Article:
The Indigo Girls' album Come On Now Social was one of the best albums of 1999, and is also one of the best albums of the duo's career. Currently on the latest leg of their tour in support of the critically acclaimed disc, Amy Ray and Emily Saliers should be coming to an outdoor venue near you this summer. I recently spoke to Emily, and here is what she had to say.
Gregg Shapiro: I'd like to begin by congratulating you, and Amy, of course, on the Gay and Lesbian American Music Award you received in the "production category" for the song "Trouble" from your album Come On Now Social. Is there anything that you'd like to say about the GLAMAs?
Emily Saliers: We haven't had a lot of experience with the organization firsthand, actually. I'm just aware of them and I think they do a great thing. I think that any time that you take note of the work that gays and lesbians and bisexuals and transgendered people are doing in culture and in the arts and the media, that it's a good thing. Advancing ourselves in the evolution, and working against homophobia and celebrating ourselves and our art and our contributions to society; I think that's what GLAMA does. I feel good about that.
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GS: The Indigo Girls do a stunning cover of "Broken Blossoms" on the wonderful Dusty Springfield tribute disc Forever Dusty ( R&D ) . Can you tell me how you became involved in the project.
ES: Rebekah ( Radisch, the project's producer ) is a very good friend of ours who we've known for years and years. We are Dusty fans and have listened to her over the years. We love her voice and her interpretation, so it was kind of daunting to be doing a cover of a cover song that Dusty did. We tried to pick one that was a little more obscure. We went in there and tried to give a little bit of a retro flair. We actually had a lot of fun. Those vocal harmony "woo woos" in the background, we've never done that before. Amy sings about as high as I've ever heard her sing on a recording. It was fun to do something totally different and do it for Rebecca and do it for a good cause.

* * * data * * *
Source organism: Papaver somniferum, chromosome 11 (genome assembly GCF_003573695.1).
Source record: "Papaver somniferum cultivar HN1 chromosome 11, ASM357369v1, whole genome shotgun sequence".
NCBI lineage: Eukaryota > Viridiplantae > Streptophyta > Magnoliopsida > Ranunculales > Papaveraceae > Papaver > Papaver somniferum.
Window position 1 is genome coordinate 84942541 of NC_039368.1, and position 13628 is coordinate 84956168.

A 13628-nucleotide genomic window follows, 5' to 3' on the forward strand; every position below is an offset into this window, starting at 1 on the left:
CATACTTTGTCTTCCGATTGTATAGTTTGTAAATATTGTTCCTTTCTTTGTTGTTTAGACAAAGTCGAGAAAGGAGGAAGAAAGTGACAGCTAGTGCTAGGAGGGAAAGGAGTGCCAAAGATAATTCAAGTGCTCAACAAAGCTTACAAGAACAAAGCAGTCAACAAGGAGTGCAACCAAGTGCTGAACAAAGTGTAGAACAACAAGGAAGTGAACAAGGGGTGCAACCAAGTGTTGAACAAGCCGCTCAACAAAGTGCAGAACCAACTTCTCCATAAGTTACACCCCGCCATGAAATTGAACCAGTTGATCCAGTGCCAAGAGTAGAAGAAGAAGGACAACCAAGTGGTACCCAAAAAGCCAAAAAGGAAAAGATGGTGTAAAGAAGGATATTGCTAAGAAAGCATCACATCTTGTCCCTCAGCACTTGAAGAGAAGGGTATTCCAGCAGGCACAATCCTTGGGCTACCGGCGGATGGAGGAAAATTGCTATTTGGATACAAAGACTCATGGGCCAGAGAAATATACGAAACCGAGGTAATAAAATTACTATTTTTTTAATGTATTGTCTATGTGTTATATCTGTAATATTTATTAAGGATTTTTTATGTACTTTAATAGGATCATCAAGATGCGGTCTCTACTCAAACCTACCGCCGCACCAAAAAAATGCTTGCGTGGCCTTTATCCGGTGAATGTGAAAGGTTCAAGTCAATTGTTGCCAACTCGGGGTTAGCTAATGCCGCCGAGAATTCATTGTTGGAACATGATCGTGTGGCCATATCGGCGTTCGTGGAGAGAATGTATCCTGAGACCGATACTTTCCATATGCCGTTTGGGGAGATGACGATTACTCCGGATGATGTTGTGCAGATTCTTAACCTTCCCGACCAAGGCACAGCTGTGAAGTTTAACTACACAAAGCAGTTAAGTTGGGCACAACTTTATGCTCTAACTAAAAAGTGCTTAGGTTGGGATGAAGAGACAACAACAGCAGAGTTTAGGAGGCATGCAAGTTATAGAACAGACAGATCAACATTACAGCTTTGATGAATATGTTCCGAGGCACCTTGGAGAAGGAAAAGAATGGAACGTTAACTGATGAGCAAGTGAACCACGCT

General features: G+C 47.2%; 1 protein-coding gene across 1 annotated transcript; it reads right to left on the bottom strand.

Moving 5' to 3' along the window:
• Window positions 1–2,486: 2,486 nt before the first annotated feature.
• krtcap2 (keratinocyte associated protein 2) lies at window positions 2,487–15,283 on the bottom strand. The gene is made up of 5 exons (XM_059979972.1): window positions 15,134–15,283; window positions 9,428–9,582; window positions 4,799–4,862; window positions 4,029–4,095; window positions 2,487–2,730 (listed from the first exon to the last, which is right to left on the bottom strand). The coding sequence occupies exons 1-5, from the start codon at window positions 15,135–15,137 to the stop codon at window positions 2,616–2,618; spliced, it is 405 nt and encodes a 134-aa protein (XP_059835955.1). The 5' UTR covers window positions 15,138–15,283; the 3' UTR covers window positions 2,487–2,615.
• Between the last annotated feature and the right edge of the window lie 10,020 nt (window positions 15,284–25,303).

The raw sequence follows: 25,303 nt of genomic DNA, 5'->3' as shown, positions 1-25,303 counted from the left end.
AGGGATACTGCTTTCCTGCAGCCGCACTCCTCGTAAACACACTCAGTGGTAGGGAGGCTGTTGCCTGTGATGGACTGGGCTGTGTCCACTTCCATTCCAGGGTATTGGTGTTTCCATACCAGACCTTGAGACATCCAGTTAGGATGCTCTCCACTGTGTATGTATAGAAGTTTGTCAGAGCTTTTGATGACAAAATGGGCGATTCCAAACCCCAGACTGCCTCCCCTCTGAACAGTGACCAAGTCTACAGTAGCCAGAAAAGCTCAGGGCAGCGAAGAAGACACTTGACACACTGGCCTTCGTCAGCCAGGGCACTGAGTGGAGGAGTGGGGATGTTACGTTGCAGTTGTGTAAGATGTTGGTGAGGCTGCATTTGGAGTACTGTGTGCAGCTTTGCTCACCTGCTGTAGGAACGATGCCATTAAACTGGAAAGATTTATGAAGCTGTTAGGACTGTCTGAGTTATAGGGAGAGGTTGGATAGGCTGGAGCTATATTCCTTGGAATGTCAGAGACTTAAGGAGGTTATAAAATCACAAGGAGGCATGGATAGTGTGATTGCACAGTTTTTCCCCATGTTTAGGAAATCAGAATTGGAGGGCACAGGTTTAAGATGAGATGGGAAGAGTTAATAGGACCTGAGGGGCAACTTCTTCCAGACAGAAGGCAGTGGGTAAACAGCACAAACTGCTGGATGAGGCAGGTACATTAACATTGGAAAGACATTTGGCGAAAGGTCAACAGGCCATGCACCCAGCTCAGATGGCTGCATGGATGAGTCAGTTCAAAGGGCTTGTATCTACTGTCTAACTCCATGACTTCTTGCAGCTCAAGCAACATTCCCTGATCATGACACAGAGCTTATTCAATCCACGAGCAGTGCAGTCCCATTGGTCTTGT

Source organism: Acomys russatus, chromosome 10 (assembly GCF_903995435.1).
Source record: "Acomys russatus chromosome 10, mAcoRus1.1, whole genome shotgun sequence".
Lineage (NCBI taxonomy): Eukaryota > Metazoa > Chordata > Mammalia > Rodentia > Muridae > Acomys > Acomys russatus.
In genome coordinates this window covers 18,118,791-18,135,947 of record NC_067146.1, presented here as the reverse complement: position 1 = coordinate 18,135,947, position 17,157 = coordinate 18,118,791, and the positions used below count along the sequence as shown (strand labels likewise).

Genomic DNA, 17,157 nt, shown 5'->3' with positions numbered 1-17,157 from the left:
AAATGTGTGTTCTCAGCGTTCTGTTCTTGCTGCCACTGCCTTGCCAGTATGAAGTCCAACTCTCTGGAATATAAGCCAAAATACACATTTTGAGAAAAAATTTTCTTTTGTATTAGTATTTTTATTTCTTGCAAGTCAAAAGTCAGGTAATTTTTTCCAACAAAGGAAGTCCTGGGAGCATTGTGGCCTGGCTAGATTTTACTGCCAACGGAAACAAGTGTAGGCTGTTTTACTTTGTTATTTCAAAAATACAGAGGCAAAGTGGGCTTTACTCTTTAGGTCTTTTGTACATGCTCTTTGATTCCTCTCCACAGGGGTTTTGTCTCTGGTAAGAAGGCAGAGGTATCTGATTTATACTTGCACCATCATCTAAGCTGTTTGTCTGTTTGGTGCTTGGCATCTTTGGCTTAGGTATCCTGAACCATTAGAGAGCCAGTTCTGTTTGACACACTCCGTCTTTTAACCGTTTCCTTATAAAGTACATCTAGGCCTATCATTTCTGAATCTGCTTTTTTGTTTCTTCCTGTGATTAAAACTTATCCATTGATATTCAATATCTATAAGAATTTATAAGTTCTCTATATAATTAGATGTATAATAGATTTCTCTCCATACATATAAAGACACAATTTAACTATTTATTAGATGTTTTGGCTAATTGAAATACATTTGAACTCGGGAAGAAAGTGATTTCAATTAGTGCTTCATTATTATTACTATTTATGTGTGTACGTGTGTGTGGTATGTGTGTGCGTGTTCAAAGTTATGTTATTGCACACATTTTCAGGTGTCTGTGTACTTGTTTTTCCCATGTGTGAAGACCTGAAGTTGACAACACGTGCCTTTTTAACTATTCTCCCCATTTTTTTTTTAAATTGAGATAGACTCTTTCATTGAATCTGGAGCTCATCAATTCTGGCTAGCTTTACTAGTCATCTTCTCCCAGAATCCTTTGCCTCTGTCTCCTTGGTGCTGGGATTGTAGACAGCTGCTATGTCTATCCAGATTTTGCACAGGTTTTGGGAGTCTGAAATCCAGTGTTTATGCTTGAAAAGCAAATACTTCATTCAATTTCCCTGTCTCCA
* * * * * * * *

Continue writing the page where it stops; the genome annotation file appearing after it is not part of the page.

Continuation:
GS: The Indigo Girls are also on the Woody Guthrie concert tribute disc 'Til We Outnumber 'Em ( Righteous Babe ) . You perform the song "Ramblin' Round" as a duet with Ani DiFranco. Can you tell me something about that experience?
ES: We all love Woody because he's a true folk singer. Folk is music of the people. That's really Amy's and my roots. We feel compatible and in sync with his whole message and philosophy. And just to be at an event like that ... we're both huge Ani fans, and we got to sing with Pete Seeger. It just blows your mind. We were feeling like we were a part of this whole generation of expressions of folk music. To be singing with a contemporary like Ani was a thrill, but then to be singing with Pete Seeger, one of our folk mentors, was amazing. It was that kind of event.
GS: I was fortunate enough to be at both nights, in Chicago, of the Suffragette Sessions multi-performer concert you did two years ago. Now that there is no more Lilith Fair, do you think there will be a time when you and Amy will revive Suffragette Sessions?